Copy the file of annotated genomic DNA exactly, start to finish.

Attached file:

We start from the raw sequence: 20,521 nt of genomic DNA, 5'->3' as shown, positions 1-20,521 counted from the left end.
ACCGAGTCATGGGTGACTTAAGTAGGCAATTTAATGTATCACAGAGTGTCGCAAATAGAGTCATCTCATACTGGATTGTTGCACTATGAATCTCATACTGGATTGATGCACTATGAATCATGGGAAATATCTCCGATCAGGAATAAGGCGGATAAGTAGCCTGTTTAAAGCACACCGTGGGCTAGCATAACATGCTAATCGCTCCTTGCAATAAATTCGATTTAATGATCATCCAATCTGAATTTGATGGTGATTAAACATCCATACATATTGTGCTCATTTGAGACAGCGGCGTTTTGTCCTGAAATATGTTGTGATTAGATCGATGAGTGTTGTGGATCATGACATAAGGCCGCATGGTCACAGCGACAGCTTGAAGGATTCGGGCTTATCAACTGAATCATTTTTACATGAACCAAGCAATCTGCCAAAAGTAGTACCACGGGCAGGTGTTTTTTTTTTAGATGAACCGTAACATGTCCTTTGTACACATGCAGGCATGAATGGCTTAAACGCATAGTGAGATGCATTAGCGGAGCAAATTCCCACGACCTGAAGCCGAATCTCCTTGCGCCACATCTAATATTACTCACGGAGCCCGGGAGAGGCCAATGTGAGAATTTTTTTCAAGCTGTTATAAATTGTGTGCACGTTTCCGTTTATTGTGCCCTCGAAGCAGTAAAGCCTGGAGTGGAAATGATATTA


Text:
We start from the raw sequence: 20,521 nt of genomic DNA, 5'->3' as shown, positions 1-20,521 counted from the left end.
ACCGAGTCATGGGTGACTTAAGTAGGCAATTTAATGTATCACAGAGTGTCGCAAATAGAGTCATCTCATACTGGATTGTTGCACTATGAATCTCATACTGGATTGATGCACTATGAATCATGGGAAATATCTCCGATCAGGAATAAGGCGGATAAGTAGCCTGTTTAAAGCACACCGTGGGCTAGCATAACATGCTAATCGCTCCTTGCAATAAATTCGATTTAATGATCATCCAATCTGAATTTGATGGTGATTAAACATCCATACATATTGTGCTCATTTGAGACAGCGGCGTTTTGTCCTGAAATATGTTGTGATTAGATCGATGAGTGTTGTGGATCATGACATAAGGCCGCATGGTCACAGCGACAGCTTGAAGGATTCGGGCTTATCAACTGAATCATTTTTACATGAACCAAGCAATCTGCCAAAAGTAGTACCACGGGCAGGTGTTTTTTTTTTAGATGAACCGTAACATGTCCTTTGTACACATGCAGGCATGAATGGCTTAAACGCATAGTGAGATGCATTAGCGGAGCAAATTCCCACGACCTGAAGCCGAATCTCCTTGCGCCACATCTAATATTACTCACGGAGCCCGGGAGAGGCCAATGTGAGAATTTTTTTCAAGCTGTTATAAATTGTGTGCACGTTTCCGTTTATTGTGCCCTCGAAGCAGTAAAGCCTGGAGTGGAAATGATATTA